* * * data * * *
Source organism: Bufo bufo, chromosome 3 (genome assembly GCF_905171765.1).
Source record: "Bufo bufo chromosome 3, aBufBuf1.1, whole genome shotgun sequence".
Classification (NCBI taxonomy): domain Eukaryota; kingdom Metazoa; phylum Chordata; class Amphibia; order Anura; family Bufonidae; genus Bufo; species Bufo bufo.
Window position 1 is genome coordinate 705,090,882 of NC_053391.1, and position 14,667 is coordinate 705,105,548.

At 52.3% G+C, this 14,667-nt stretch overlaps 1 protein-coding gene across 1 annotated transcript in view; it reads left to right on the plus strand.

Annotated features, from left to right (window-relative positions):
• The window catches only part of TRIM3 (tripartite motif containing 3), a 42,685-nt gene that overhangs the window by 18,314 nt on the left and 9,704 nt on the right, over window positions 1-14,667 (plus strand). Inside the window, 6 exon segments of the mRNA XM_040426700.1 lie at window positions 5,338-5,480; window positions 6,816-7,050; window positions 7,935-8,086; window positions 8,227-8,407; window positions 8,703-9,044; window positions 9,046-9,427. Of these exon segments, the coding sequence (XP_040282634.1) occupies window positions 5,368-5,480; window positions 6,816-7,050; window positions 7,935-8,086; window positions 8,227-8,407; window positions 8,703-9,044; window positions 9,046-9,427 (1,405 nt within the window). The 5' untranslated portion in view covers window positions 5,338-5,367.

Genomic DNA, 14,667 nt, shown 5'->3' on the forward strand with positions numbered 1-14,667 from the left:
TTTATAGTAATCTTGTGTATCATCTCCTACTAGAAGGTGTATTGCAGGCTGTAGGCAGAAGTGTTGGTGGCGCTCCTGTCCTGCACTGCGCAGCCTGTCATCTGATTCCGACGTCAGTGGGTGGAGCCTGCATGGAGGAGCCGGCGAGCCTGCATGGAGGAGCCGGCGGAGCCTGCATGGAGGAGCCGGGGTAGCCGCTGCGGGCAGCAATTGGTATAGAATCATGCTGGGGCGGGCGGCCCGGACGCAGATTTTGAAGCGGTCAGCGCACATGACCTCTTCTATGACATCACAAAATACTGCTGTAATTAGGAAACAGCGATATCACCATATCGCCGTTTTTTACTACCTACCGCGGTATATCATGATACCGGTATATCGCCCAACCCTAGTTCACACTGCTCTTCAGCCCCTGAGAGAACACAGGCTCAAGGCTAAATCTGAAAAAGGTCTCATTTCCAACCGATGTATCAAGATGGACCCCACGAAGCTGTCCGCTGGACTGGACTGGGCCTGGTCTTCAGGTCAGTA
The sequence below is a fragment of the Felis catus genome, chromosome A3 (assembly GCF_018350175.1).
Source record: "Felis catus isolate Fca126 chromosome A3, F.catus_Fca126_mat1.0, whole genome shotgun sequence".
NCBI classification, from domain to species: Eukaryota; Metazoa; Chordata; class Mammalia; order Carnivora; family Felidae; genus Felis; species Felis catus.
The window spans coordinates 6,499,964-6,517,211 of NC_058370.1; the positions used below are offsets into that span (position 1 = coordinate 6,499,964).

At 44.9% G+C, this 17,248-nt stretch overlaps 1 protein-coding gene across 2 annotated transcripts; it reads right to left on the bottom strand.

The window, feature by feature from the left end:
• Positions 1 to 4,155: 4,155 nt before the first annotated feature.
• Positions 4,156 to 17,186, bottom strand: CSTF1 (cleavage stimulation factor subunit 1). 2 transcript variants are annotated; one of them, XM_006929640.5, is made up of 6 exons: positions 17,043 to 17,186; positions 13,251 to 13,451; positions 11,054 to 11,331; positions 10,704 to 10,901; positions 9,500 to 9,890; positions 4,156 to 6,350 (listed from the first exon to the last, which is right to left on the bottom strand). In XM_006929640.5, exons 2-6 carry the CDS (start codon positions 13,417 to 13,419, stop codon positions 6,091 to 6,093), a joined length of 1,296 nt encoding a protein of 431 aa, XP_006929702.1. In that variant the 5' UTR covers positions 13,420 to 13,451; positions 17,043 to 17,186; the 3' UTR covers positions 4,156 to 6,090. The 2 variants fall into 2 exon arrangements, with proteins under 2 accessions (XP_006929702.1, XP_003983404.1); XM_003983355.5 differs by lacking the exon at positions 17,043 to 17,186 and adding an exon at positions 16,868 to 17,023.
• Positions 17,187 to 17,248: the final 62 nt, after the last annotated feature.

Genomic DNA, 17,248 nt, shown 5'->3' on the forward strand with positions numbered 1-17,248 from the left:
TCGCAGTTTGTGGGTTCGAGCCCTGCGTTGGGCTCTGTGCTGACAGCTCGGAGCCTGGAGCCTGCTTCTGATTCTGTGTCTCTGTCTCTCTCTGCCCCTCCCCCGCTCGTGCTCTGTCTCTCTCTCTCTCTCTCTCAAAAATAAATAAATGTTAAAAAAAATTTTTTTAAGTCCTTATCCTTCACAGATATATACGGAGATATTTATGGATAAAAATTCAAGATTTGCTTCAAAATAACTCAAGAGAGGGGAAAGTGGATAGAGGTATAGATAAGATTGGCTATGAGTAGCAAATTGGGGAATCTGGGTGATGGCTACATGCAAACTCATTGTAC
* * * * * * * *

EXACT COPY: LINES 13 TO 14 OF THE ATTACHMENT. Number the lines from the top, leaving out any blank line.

The window spans coordinates 6,499,964-6,517,211 of NC_058370.1; the positions used below are offsets into that span (position 1 = coordinate 6,499,964).

At 44.9% G+C, this 17,248-nt stretch overlaps 1 protein-coding gene across 2 annotated transcripts; it reads right to left on the bottom strand.